I just stepped out of a screening of First Cousin Once Removed, a film that’s showing at the New York Film Festival next week. I figure I’d better write about it now, because I don’t want to forget it. That’s a joke — the film, directed by Alan Berliner (Wide Awake, Nobody’s Business, The Sweetest Sound), is about his relation, Edward Honig, who suffers from Alzheimer’s — but it’s laced with sincerity, because the documentary is deeply affecting, and it hit home for me in an immediate, emotional way that I want to relay here.
That in itself — the delicate, fleeting nature of communicating a feeling — is one of the many subjects of Berliner’s film, which ought to resonate in a deeply personal way to anyone who has struggled to remember a lost love, a precious memory, or who has had a family member who experienced dementia in any way. In other words, the film could speak to just about anyone.
And yet, that is not to say that the film is for everyone. It isn’t pretty. It’s a discomfiting film, for many of the obvious reasons. Looking at infirmity in a close up — nose hairs, stained sweaters and all — is not pretty. And tracing the vicissitudes of dementia in poetic fashion (Honig was a poet, translator of poets and longtime professor at Brown University) requires a fair amount of patience from an audience. But I think that Berliner, who clearly aspired to creating a sort of visual poetry in First Cousin, achieves it.
Berliner is known for making personal, reflective films that deconstruct everything from his family name to his inability to sleep at night. He’s used to digging deep into his psyche, and, here, he tries to dissect the deteriorating mind of his cousin.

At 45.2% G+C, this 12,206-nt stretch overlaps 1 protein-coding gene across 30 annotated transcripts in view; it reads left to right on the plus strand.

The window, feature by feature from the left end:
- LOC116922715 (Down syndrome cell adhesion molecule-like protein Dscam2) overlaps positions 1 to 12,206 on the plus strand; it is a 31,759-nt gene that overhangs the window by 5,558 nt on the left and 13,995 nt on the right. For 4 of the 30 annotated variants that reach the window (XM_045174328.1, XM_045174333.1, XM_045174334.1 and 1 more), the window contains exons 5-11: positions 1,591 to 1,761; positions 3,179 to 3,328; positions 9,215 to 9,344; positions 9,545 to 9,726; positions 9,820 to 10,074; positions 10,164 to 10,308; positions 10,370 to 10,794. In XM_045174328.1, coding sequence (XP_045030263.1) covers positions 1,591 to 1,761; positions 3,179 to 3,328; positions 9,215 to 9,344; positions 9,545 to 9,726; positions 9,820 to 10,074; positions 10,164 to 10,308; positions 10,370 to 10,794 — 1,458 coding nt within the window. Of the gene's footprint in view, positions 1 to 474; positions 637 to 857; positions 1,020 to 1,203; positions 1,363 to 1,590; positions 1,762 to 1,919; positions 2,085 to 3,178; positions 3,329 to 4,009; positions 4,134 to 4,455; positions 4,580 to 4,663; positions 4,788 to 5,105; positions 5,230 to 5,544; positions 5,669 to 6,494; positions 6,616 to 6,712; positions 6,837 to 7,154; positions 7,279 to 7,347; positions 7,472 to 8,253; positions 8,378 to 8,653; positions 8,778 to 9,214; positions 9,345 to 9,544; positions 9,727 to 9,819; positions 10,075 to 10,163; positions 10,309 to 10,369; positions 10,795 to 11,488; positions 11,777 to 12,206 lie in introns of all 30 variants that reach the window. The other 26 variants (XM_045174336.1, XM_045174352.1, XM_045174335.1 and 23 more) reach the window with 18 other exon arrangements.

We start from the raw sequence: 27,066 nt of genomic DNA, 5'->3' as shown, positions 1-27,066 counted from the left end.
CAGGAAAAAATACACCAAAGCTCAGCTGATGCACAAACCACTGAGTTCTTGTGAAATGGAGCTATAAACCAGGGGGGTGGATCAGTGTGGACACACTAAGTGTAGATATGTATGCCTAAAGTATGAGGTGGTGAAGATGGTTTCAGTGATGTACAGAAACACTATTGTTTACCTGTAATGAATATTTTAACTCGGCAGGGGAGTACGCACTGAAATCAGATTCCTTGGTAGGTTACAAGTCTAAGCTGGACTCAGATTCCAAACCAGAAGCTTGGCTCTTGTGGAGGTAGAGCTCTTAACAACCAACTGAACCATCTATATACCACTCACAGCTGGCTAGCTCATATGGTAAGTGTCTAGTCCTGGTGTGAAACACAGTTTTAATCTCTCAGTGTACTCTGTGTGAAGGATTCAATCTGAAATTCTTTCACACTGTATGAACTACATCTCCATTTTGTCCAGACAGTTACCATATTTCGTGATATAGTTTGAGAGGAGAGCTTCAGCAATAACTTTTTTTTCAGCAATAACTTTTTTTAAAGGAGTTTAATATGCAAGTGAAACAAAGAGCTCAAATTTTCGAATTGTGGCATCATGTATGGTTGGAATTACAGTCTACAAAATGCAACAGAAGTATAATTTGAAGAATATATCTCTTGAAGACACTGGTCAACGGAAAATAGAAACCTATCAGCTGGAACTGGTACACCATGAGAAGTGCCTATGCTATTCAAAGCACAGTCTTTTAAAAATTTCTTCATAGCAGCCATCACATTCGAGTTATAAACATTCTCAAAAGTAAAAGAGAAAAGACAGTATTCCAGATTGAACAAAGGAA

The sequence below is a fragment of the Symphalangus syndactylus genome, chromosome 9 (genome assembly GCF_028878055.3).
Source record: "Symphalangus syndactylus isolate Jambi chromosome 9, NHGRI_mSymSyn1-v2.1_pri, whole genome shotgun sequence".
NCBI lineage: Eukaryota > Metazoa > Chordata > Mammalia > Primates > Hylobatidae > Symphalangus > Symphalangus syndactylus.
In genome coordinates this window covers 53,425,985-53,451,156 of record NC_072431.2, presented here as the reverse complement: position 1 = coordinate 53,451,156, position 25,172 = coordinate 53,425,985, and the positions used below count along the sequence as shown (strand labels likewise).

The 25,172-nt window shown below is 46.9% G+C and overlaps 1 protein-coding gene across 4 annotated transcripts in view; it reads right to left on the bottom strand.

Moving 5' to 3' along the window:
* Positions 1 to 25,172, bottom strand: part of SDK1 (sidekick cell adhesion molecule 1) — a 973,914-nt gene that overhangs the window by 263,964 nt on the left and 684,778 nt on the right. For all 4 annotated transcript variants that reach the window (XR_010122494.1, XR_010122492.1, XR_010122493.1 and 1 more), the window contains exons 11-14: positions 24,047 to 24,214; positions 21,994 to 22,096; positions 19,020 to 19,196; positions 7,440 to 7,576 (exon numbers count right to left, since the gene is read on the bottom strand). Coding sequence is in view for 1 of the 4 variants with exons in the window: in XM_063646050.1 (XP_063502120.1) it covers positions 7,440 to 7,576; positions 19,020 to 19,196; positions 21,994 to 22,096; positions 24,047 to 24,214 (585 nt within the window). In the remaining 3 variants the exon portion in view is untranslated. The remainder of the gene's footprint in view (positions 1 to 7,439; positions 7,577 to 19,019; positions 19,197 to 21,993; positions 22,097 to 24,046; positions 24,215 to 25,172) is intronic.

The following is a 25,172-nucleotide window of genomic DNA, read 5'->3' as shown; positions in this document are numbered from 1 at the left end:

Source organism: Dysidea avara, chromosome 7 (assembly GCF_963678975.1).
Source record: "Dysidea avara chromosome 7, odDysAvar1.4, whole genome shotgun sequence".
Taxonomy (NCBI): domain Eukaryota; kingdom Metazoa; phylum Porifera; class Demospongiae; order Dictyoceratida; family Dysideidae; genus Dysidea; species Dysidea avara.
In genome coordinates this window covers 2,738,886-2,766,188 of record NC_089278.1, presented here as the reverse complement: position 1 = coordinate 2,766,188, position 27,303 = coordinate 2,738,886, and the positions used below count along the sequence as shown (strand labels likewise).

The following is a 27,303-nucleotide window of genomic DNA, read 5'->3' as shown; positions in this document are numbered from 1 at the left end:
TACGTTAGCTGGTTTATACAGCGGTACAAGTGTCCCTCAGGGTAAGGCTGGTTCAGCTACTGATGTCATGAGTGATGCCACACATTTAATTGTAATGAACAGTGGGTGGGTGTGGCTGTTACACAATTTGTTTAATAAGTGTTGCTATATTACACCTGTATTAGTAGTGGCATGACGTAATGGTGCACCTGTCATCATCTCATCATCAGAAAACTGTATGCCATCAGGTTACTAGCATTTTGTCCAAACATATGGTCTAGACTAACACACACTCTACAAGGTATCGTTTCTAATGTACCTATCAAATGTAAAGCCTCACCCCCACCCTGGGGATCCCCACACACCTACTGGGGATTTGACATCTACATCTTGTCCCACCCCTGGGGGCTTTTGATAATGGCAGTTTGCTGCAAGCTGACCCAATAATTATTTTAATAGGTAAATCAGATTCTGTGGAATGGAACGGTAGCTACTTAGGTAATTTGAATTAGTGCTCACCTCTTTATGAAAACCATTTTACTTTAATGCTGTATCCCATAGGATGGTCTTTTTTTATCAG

Berliner asks Honig, “Who are you, anyway? What’s it like to be you?”
These are obviously very existential questions, and when you ask a poet who’s losing his mind, then you’re going to go down a rabbit hole. As Berliner contemplates a mind that is going blank, he tells Honig’s personal history, which is also far from a walk in the park. There’s been tragedy inflicted upon and by Honig, and Berliner doesn’t shy away from either.
After the screening, Berliner came on stage and spoke about how, with the Baby Boom generation having just turned 65 last year, there will be an “avalanche of memory loss heading our way.”
I’m not sure how literal he was being, but I don’t think this film is going to be the Inconvenient Truth of senility. But it will be deeply meaningful for a lot of people who are willing to look at the inevitably sad end of it all. HBO is releasing the film in late 2013, but tickets are still available for purchase for next week’s NYFF screenings.